SPOKANE, Wash. — "How many months have you been homeless?" a city staffer asks a man staying at the Union Gospel Mission shelter in Spokane.

It's one of dozens of questions she'll ask dozens of people over the course of the night, all part of the annual, monumental challenge of counting the number of people currently homeless in the area.

The point-in-time count began on Thursday night in the city's shelters, and will last for several more days as outreach staff begin surveying people on the streets not in shelters. It's no small task.

"It's pretty massive," said David Lewis, Homeless Management Information Systems administrator for the city and county. "I mean, this year we have over 200 volunteers, over 200 counting locations."

At UGM, staff and volunteers plug in answers on an app that keeps the data in real time.

"The next set of questions have some sensitive topics in them, so again if you don't want to answer, please feel free to let me know," a staffer reassures one survey participant.

Questions range from basic demographics to personal history to experience with past surveys to thoughts on how to deal with homelessness.

Many at the shelter on Thursday were happy to participate, saying getting accurate information about their experiences out to the public will give people a better, and perhaps more compassionate, understanding of their lives and needs.

"A lot of people look at us like we choose to be here and we don't," said Drake Burbank. He's just 18 years old and staying at UGM, having battled drug and alcohol addiction. "We choose to do something and it takes control of our life, and there's not really a choice involved."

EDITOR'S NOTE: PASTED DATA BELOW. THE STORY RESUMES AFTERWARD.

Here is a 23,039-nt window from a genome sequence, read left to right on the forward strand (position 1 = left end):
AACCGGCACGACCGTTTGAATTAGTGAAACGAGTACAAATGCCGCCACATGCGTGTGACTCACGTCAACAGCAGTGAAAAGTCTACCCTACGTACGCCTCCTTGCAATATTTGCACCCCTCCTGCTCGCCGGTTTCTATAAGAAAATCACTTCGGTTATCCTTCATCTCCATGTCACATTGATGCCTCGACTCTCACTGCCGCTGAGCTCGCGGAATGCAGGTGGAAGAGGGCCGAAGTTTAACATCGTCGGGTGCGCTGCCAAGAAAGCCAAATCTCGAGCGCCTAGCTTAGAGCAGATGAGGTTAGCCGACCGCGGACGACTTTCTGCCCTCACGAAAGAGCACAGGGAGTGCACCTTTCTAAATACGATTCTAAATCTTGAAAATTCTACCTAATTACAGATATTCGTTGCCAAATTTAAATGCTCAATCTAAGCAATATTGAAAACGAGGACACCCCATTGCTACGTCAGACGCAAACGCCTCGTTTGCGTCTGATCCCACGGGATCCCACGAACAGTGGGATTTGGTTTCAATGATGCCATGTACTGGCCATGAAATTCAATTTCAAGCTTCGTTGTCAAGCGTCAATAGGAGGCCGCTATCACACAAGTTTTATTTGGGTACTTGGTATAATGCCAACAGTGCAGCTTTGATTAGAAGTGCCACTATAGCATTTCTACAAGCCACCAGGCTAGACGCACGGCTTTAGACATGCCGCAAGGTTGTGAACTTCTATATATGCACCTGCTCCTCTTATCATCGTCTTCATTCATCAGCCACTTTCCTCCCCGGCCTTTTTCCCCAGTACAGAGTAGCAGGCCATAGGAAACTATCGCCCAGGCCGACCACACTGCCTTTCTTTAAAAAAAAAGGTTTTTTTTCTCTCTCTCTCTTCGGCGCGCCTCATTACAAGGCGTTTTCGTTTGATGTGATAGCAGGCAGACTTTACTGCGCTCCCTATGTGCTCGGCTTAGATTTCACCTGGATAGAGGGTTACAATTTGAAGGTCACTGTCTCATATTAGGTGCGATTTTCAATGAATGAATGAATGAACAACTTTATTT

Many others, though, don't want to be involved at all, especially those on the streets and out of shelters. That is a group that's much harder to reliably track.

And accurate data is critical. The point-in-time count is used by agencies from the city level all the way up to the federal government. 

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In fact, the count exists because of a mandate from the U.S. Department of Housing and Urban Development, and is conducted yearly in municipalities across the country who want to receive HUD funding.

The survey is also incomplete. The HUD definition of homeless is fairly narrow. It largely omits, for instance, people who are couch surfing or something similar.

"That's correct, and that's a common frustration, which I do understand," Lewis said.

Last year's point-in-time count showed 1,309 people homeless in Spokane County. 

The Spokane Homeless Coalition, a local nonprofit, did a non-scientific estimate based on a broader definition. They came up with a number roughly ten times that: 11,319.

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That's why it's crucial that policymakers use their full toolbox of data when making decisions.

"The point-in-time count is really one definition, one look at those [numbers], that meets the HUD's definition," Lewis said. "But we do have other reporting tools."

The results of this year's count are expected to become available as soon as early March.